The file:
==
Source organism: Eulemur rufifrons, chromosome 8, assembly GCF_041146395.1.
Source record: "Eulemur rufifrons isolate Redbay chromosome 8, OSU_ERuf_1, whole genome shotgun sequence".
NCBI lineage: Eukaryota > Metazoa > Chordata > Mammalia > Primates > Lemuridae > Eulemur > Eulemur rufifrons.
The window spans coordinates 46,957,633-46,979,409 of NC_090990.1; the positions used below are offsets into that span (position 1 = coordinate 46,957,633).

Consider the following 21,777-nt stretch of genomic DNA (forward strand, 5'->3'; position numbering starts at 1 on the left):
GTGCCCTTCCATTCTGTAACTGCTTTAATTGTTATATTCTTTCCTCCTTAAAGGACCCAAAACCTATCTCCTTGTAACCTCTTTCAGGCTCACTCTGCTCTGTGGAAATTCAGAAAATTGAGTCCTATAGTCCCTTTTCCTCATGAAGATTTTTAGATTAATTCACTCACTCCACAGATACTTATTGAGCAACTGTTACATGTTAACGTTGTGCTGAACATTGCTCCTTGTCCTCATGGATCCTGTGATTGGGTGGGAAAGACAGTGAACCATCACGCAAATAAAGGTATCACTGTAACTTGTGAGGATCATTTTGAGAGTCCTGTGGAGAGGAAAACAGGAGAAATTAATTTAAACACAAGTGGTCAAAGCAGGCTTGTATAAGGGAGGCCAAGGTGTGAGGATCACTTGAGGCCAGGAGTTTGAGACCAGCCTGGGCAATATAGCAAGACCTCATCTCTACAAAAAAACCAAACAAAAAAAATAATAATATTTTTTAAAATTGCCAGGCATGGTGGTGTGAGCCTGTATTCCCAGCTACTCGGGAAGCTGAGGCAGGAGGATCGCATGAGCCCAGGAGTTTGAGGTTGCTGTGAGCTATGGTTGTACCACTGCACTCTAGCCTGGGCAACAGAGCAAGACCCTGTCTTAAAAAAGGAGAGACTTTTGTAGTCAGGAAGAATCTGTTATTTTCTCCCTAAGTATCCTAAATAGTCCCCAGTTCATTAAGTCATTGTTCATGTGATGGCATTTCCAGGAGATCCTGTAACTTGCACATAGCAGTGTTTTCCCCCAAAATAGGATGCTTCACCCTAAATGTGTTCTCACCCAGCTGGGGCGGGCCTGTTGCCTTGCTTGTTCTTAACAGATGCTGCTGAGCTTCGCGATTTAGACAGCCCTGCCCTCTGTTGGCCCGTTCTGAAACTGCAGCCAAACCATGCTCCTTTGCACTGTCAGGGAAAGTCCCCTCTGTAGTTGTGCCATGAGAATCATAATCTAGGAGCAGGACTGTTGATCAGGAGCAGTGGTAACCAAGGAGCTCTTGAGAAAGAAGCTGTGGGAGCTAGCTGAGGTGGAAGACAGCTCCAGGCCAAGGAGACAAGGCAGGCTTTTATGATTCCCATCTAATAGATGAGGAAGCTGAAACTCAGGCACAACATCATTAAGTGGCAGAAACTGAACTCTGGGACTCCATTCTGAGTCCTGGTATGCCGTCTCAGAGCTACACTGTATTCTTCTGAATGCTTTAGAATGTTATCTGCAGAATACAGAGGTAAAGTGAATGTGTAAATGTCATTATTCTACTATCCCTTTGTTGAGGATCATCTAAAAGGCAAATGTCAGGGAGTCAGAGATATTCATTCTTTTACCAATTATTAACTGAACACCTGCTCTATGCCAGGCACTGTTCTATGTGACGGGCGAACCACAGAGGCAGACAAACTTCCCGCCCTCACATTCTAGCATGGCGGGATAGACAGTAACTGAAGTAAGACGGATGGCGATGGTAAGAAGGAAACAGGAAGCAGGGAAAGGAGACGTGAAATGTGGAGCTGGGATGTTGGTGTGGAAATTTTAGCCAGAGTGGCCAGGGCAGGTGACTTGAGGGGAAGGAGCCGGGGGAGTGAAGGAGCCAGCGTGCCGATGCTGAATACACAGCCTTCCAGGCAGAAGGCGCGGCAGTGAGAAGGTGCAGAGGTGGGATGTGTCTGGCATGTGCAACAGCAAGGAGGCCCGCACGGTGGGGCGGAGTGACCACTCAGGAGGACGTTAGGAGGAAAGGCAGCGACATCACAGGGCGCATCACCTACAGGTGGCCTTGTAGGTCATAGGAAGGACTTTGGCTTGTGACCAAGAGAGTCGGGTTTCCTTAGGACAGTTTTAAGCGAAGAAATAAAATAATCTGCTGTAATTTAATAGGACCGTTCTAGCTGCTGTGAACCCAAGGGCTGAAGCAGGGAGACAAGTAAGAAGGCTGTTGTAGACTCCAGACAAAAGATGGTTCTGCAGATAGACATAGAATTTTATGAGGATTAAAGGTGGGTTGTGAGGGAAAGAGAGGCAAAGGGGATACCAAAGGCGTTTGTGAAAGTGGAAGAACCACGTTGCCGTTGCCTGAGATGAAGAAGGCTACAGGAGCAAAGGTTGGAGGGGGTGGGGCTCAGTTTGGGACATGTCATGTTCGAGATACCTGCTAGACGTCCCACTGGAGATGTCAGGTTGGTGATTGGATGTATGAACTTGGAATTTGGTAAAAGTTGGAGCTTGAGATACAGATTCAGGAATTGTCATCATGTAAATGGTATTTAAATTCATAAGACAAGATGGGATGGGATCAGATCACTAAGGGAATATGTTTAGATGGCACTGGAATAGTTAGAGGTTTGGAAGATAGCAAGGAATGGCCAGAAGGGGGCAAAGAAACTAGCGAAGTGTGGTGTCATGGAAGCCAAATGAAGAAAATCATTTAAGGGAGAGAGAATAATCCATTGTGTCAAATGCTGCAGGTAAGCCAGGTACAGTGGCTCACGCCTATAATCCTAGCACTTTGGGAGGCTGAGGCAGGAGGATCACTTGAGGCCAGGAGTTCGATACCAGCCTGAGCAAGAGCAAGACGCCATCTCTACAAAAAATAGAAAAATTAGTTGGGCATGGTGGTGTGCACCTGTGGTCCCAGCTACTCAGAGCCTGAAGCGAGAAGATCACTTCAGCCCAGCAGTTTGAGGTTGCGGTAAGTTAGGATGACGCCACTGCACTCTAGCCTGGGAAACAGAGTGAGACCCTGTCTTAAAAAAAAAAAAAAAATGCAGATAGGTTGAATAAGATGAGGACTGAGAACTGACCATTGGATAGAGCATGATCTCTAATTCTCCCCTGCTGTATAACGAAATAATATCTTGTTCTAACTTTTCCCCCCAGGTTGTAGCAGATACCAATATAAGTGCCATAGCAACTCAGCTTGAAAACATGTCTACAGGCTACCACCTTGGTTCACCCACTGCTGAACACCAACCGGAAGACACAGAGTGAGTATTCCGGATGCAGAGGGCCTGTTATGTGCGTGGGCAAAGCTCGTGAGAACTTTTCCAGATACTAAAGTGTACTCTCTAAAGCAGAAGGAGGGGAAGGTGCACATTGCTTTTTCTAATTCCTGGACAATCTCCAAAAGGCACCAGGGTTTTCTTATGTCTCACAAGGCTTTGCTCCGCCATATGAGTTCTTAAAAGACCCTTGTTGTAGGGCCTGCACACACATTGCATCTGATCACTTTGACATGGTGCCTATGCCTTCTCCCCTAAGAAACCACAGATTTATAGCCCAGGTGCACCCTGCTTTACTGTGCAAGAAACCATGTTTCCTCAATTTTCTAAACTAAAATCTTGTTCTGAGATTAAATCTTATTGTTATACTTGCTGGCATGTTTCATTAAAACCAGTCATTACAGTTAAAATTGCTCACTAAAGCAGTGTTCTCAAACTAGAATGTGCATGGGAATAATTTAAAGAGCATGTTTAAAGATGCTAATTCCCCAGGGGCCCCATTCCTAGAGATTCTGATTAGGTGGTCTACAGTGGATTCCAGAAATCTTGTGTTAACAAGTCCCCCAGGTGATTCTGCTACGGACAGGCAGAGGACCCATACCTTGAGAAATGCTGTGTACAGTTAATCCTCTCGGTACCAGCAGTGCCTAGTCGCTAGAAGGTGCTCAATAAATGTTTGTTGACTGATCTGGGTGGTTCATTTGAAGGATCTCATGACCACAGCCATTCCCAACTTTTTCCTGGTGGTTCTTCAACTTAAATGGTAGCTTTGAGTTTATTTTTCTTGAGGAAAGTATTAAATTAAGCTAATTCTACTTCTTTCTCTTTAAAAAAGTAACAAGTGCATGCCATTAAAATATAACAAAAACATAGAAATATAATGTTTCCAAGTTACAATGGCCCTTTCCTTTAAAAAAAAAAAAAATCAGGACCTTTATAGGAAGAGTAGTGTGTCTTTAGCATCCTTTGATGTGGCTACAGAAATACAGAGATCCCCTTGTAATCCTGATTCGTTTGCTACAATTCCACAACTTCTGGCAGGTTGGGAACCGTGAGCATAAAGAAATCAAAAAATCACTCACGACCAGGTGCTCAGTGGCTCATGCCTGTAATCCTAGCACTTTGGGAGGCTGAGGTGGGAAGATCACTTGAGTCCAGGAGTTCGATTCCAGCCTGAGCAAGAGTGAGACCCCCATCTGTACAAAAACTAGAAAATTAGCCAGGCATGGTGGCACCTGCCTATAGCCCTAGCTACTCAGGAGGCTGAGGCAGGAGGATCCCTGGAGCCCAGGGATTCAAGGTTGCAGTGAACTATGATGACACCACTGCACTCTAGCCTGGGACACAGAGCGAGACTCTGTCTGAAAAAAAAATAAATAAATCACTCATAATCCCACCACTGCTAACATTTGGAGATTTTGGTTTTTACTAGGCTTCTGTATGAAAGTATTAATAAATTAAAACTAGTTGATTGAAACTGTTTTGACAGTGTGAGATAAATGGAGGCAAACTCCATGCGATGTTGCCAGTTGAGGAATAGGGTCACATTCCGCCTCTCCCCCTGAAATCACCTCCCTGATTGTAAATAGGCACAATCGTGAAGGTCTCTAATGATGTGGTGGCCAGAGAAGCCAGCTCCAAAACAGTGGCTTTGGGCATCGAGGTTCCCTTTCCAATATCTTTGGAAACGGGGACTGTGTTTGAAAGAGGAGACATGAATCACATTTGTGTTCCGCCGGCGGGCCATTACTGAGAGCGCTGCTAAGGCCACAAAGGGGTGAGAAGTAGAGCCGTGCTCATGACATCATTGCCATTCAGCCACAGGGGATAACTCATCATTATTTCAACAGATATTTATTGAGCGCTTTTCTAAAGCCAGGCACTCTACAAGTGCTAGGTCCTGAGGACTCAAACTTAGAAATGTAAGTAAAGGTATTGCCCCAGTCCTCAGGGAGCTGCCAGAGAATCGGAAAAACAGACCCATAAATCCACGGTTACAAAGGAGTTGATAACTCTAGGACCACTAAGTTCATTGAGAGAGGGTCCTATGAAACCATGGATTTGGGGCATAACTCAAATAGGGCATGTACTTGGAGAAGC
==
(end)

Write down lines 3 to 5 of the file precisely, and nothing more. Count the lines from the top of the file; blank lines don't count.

NCBI lineage: Eukaryota > Metazoa > Chordata > Mammalia > Primates > Lemuridae > Eulemur > Eulemur rufifrons.
The window spans coordinates 46,957,633-46,979,409 of NC_090990.1; the positions used below are offsets into that span (position 1 = coordinate 46,957,633).

Consider the following 21,777-nt stretch of genomic DNA (forward strand, 5'->3'; position numbering starts at 1 on the left):